As you said, we could live on our pensions alone (wife has one also), if we needed to, but we'vre been saving like maniacs for a while now and I have spreadsheets showing our projected end value at the end of the 7 years (when I turn 50). We've already gotten used to this final number and have made plans based on the income we think we will be able to draw based on that number. But my spreadsheets are based on 9% avg return and as the market has dropped and if we dont get 9% over these final 7 years, we obviously wont have the amount of money we thoguth we would.

Since we are already making plans based on that number, we would have to either lower our expectations of retirement or work longer. Neither sounds like fun, so its annoying / depressing.
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Old 01-10-2008, 01:45 PM   #26
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i had a money goal and was darn close to it (before the drop this past month)
Now its a time goal. Waiting till im 10yrs fulltime and im getting out! personality conflict w/the immediate boss
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Old 01-10-2008, 07:29 PM   #27
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Yes, your situation is similar to mine. Heres the only thing that has me worrying.

As you said, we could live on our pensions alone (wife has one also), if we needed to, but we'vre been saving like maniacs for a while now and I have spreadsheets showing our projected end value at the end of the 7 years (when I turn 50). We've already gotten used to this final number and have made plans based on the income we think we will be able to draw based on that number. But my spreadsheets are based on 9% avg return and as the market has dropped and if we dont get 9% over these final 7 years, we obviously wont have the amount of money we thoguth we would.

Since we are already making plans based on that number, we would have to either lower our expectations of retirement or work longer. Neither sounds like fun, so its annoying / depressing.
whoops ... sorry to hear that.

I guess we differ in that I had originally (about 4-5 years ago) lowered my projected avg return to 5% to run the numbers. I was able to raise this conservative number as each year ended and I had made substantially more. At the end (right before retirement), I was projecting 7% per year. But during that time, we did not have any major prolonged downturns, so I was 'more than' ok. As I got closer my buffer got fairly big. Big enough to set up the income stream and cd ladder and not have to be overly reliant upon a large swr. My withdrawal rate is a smidge more than 3%.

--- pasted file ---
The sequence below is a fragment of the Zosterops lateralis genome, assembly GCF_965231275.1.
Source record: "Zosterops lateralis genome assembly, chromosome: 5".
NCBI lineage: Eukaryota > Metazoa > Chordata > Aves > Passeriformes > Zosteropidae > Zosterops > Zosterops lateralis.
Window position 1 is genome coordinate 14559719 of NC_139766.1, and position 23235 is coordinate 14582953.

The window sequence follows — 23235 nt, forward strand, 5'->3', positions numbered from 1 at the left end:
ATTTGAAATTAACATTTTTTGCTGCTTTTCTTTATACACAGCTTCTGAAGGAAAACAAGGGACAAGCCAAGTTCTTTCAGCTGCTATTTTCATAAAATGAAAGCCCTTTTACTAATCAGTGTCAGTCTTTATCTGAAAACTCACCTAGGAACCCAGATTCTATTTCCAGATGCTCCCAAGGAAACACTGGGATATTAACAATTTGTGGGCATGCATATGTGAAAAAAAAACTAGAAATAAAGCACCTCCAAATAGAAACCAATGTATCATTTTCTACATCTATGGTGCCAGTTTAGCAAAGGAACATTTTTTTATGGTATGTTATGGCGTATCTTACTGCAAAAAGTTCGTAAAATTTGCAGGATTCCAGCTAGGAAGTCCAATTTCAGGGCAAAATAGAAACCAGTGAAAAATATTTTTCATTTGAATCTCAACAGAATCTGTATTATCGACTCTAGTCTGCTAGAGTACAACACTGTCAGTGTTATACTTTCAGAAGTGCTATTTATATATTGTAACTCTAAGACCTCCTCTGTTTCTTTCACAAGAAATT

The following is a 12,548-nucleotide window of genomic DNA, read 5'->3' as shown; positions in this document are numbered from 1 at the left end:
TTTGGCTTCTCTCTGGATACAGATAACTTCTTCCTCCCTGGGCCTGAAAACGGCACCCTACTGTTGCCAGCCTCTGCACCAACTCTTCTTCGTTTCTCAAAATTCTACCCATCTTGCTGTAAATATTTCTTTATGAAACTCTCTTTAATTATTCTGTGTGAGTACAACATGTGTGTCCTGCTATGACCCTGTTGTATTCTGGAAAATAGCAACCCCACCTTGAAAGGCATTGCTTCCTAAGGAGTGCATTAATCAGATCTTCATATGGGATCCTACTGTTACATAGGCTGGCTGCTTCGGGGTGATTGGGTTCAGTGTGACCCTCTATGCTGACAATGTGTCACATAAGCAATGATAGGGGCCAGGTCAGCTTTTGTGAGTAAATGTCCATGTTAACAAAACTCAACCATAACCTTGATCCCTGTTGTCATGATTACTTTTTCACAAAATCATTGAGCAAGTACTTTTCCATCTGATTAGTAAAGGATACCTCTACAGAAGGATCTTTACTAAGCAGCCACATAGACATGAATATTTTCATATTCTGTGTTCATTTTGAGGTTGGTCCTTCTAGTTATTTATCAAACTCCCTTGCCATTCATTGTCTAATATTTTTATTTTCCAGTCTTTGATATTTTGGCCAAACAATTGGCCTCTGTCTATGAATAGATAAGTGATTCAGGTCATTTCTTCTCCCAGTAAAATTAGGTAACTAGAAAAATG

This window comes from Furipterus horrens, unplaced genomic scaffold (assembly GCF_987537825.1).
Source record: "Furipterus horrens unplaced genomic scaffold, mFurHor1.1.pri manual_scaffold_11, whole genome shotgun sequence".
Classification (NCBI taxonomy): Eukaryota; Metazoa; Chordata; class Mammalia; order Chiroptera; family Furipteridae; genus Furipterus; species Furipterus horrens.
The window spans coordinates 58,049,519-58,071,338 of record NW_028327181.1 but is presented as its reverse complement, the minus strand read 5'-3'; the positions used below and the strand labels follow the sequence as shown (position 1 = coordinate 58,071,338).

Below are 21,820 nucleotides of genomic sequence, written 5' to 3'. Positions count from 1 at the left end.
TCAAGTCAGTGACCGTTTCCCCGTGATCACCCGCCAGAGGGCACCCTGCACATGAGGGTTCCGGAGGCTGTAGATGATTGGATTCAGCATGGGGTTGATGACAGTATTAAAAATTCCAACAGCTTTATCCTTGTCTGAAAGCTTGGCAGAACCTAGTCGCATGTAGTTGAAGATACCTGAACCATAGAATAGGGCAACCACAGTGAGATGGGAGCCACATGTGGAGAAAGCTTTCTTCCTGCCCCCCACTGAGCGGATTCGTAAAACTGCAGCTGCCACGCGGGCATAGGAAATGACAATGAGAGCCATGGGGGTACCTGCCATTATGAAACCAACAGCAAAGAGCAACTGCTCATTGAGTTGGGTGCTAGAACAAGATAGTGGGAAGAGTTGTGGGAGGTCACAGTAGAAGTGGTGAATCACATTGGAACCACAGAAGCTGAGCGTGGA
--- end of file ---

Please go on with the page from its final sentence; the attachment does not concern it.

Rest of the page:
You may need to rerun the numbers and be a bit more conservative to see where you are. Then you can decide if you want to keep to your timetable or delay it a bit. The alternative is to lose sleep and periodic bouts of annoyance and depression. Best of luck to you on your planning.

btw, I have found that 7 years is a long time (counting backwards to 2000/2001, we went thru one heck of a ride and survived) and anything can happen (up and down). If nothing else, I have learned to be flexible in life.
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Old 01-10-2008, 08:14 PM   #28
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I have a time goal because I'm waiting for lifetime medical through my employer/pension. That will be in less than two years when I turn 50.

That said, money is a factor too. I've estimated how much I'll have if I retire at 50, 51, 52, or 53. My estimated SWR plus pension is about 100K at 50, and 150K at 53. That's a significant difference but I don't know if it's worth the extra three years. Gosh, I sure hope not.

Also, especially at the beginning of retirement, I'll be able to easily live off my pension and not touch my savings. Since my pension is not really impacted by the market, significant drops, while disappointing, do not cause me much pain. I'm still in the accumulation phase. Stocks are cheaper now. I'm stocking up.
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Old 01-10-2008, 08:32 PM   #29
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We are very close to our $ goal while waiting three more years for the eligibility for reduced health insurance premium, the oldest daughter to complete college and the youngest one to enter college. We will not have any pensions.